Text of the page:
So what is the bottom line? Is the Canon 7D better than the Canon 1D X Mark II or vice versa? The listing below highlights the relative strengths of the two models.
Advantages of the Canon EOS 7D:
- More compact: Is smaller (148x111mm vs 158x168mm) and thus needs less room in the bag.
- Less heavy: Is lighter (by 670g or 44 percent) and hence easier to carry around.
- Easier fill-in: Is equipped with a small onboard flash to brighten deep shadow areas.
- More affordable: Was introduced into a lower priced category (72 percent cheaper at launch).
- More heavily discounted: Has been available for much longer (launched in September 2009).
Arguments in favor of the Canon EOS-1D X Mark II:
- More detail: Has more megapixels (20 vs 17.9MP), which boosts linear resolution by 6%.
- Better image quality: Scores substantially higher (22 points) in the DXO overall evaluation.
- Richer colors: Generates noticeably more natural colors (2.1 bits more color depth).
- More dynamic range: Captures a broader range of light and dark details (1.8 EV of extra DR).
- Better low-light sensitivity: Can shoot in dim conditions (1.9 stops ISO advantage).
- Better jpgs: Has a more modern image processing engine (DIGIC 6+ (Dual) vs DIGIC 4 (Dual)).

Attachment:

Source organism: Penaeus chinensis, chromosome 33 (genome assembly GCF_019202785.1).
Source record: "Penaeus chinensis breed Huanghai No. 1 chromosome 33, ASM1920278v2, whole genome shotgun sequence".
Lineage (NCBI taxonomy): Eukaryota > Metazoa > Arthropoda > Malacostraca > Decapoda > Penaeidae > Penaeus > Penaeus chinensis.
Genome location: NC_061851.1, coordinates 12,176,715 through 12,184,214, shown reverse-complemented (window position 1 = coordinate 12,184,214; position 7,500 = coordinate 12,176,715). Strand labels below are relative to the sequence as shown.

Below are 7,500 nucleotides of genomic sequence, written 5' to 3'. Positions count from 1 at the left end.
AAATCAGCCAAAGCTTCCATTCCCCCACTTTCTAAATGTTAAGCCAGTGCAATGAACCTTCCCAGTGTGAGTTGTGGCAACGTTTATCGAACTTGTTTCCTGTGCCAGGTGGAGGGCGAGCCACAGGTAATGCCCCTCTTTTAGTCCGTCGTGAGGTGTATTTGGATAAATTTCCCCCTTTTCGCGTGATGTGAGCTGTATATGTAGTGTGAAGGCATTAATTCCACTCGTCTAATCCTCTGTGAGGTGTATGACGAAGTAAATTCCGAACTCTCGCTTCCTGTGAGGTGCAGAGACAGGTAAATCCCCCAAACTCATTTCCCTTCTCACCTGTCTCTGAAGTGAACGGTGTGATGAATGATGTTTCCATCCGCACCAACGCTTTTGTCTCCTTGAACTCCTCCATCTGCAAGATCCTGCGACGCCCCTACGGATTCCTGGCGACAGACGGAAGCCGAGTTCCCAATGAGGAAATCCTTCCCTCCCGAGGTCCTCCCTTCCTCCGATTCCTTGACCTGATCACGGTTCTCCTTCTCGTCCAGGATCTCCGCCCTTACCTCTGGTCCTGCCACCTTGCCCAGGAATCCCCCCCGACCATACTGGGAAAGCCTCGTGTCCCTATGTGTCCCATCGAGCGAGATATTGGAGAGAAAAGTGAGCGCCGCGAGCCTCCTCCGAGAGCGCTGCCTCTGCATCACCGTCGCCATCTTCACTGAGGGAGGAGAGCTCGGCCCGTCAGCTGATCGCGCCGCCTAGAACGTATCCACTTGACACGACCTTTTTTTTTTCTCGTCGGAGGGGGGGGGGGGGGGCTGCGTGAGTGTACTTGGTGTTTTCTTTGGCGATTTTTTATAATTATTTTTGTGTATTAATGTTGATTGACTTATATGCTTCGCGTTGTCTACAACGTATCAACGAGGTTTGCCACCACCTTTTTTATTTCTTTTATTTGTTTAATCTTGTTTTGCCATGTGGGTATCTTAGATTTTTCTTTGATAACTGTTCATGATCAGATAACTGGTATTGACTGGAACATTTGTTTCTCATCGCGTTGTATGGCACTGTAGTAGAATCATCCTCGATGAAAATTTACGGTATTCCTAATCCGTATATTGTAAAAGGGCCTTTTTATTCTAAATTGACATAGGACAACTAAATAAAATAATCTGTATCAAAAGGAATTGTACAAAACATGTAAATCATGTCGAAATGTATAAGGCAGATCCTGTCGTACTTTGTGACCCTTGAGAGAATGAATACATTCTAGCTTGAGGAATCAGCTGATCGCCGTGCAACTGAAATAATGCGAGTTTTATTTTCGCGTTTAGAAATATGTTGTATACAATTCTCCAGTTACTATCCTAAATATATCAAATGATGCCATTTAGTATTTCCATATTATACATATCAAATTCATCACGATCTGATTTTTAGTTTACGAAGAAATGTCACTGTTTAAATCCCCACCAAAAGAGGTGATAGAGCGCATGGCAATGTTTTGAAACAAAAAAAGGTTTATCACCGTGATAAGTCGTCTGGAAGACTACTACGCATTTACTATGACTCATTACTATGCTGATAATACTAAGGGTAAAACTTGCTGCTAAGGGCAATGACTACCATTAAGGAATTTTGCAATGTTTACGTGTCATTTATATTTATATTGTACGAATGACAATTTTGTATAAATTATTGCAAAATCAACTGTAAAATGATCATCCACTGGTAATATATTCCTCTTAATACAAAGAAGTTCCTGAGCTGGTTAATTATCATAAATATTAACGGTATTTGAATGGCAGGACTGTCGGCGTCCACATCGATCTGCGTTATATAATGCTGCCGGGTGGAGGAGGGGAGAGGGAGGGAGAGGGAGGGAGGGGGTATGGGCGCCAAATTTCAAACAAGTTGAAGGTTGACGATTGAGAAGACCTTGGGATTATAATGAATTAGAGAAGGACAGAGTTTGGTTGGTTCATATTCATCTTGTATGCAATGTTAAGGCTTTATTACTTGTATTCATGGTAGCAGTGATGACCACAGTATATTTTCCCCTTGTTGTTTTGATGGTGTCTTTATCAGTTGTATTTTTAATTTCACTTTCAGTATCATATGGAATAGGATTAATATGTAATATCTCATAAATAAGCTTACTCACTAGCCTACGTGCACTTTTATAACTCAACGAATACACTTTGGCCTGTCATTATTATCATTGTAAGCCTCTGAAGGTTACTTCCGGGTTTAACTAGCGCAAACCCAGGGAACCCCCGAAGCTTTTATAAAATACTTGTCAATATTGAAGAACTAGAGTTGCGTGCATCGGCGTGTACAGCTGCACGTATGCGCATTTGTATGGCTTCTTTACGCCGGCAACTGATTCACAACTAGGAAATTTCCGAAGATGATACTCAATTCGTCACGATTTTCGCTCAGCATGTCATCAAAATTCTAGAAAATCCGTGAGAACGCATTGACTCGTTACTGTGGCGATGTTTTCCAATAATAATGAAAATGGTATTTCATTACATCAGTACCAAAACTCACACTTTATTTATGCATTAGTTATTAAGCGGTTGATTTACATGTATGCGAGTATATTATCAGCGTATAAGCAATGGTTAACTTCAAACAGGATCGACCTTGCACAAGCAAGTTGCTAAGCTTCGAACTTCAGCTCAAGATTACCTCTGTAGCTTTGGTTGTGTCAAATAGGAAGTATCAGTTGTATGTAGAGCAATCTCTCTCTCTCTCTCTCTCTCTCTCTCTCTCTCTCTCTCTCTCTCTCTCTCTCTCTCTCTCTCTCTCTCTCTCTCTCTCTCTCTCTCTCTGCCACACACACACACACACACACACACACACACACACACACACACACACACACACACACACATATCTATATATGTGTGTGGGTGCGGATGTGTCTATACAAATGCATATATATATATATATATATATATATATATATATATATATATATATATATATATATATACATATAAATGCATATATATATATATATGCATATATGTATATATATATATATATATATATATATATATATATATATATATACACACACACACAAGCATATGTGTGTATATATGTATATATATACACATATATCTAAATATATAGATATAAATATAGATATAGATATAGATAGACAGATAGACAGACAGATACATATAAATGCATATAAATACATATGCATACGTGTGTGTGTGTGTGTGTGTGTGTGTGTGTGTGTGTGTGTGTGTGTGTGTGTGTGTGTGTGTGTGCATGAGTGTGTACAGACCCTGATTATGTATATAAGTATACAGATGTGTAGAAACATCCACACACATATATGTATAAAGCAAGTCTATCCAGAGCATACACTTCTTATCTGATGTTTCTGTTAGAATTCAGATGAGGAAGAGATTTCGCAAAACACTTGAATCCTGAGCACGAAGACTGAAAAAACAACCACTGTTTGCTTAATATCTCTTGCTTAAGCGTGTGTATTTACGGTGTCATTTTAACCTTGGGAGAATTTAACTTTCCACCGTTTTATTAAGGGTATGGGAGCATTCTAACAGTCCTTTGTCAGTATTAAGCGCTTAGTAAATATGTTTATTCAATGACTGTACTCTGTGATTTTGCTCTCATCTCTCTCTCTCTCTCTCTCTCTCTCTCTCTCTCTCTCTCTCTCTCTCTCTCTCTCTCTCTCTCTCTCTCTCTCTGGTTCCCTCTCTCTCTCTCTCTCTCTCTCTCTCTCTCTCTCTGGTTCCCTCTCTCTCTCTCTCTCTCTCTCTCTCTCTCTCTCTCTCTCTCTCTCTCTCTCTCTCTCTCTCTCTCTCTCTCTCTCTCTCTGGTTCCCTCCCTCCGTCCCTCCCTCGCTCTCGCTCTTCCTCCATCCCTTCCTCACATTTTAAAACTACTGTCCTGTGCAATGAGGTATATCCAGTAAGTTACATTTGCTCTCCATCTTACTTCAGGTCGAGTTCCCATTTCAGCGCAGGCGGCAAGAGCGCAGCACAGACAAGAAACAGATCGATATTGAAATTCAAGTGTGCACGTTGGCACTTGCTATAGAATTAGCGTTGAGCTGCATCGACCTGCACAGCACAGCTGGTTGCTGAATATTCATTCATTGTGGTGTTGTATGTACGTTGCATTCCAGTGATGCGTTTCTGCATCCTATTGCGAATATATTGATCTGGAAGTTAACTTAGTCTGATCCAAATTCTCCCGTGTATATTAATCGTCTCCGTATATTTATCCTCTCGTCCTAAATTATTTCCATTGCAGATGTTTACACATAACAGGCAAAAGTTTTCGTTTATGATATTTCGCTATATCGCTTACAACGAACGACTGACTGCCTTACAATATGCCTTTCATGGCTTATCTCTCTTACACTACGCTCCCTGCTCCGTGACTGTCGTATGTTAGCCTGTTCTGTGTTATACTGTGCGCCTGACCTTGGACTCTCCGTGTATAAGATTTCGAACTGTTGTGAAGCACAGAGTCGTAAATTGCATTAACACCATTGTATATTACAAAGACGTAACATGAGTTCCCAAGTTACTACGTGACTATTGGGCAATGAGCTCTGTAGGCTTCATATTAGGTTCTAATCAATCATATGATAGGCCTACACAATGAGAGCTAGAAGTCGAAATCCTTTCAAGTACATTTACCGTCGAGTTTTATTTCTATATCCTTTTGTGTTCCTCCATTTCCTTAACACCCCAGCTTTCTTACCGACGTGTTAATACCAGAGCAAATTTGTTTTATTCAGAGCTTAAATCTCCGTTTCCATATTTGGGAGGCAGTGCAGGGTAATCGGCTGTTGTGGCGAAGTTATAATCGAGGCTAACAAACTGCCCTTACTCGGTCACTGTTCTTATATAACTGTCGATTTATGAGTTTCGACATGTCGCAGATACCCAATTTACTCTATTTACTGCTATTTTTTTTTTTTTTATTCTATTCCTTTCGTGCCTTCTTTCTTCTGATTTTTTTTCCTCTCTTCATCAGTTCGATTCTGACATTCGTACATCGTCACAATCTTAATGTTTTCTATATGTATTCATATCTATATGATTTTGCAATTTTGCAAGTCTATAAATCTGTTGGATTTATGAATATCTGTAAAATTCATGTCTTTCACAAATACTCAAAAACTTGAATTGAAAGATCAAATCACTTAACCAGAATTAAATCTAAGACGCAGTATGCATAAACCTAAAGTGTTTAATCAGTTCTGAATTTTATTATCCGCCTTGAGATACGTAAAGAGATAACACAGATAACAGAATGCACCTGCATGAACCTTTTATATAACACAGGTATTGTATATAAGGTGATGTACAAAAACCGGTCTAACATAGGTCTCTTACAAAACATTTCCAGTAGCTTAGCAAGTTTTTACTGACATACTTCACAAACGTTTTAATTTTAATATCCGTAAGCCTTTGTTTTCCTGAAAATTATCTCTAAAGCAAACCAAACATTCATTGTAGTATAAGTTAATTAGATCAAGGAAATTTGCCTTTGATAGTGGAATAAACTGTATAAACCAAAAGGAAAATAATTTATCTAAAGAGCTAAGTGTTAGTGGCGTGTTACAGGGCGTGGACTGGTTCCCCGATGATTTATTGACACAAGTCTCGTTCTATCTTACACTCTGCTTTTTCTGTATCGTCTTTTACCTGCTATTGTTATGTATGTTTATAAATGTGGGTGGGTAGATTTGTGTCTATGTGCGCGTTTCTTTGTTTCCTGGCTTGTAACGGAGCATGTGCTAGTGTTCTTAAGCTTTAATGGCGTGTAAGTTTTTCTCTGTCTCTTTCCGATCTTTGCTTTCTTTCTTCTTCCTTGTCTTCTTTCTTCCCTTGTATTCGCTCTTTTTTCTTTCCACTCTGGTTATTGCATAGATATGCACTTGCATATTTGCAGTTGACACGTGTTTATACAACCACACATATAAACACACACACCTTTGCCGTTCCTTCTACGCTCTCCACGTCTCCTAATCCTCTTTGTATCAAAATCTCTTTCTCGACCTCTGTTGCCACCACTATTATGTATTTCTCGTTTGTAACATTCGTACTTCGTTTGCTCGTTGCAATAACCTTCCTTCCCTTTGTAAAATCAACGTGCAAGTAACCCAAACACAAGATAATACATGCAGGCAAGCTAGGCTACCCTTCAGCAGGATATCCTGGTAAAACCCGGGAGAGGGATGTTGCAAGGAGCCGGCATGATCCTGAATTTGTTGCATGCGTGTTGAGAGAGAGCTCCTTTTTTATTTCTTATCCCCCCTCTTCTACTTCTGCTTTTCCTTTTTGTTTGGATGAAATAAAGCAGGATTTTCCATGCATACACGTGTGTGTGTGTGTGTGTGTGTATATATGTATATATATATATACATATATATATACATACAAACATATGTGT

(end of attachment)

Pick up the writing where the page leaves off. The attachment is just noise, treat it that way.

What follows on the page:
- Better video: Provides higher definition movie capture (4K/60p vs 1080/30p).
- Better video autofocus: Features on-sensor phase-detection for more confident movie autofocus.
- Better sound control: Has a headphone port that enables audio monitoring while recording.
- Larger screen: Has a bigger rear LCD (3.2" vs 3.0") for image review and settings control.
- More detailed LCD: Has a higher resolution rear screen (1620k vs 920k dots).
- Fewer buttons to press: Has a touchscreen to facilitate handling and shooting adjustments.
- Faster burst: Shoots at higher frequency (16 vs 8 flaps/sec) to capture the decisive moment.
- More portrait friendly: Features an integrated vertical grip for easier portrait shooting.
- Longer lasting: Gets more shots (1210 versus 800) out of a single battery charge.
- Faster data transfer: Supports a more advanced USB protocol (3.0 vs 2.0).
- Greater peace of mind: Features a second card slot as a backup in case of memory card failure.
- More modern: Reflects 6 years and 5 months of technical progress since the 7D launch.
If the count of relative strengths (bullet points above) is taken as a measure, the 1DX Mark II is the clear winner of the contest (18 : 5 points). However, the relative importance of the various individual camera aspects will vary according to personal preferences and needs, so that you might like to apply corresponding weights to the particular features before making a decision on a new camera.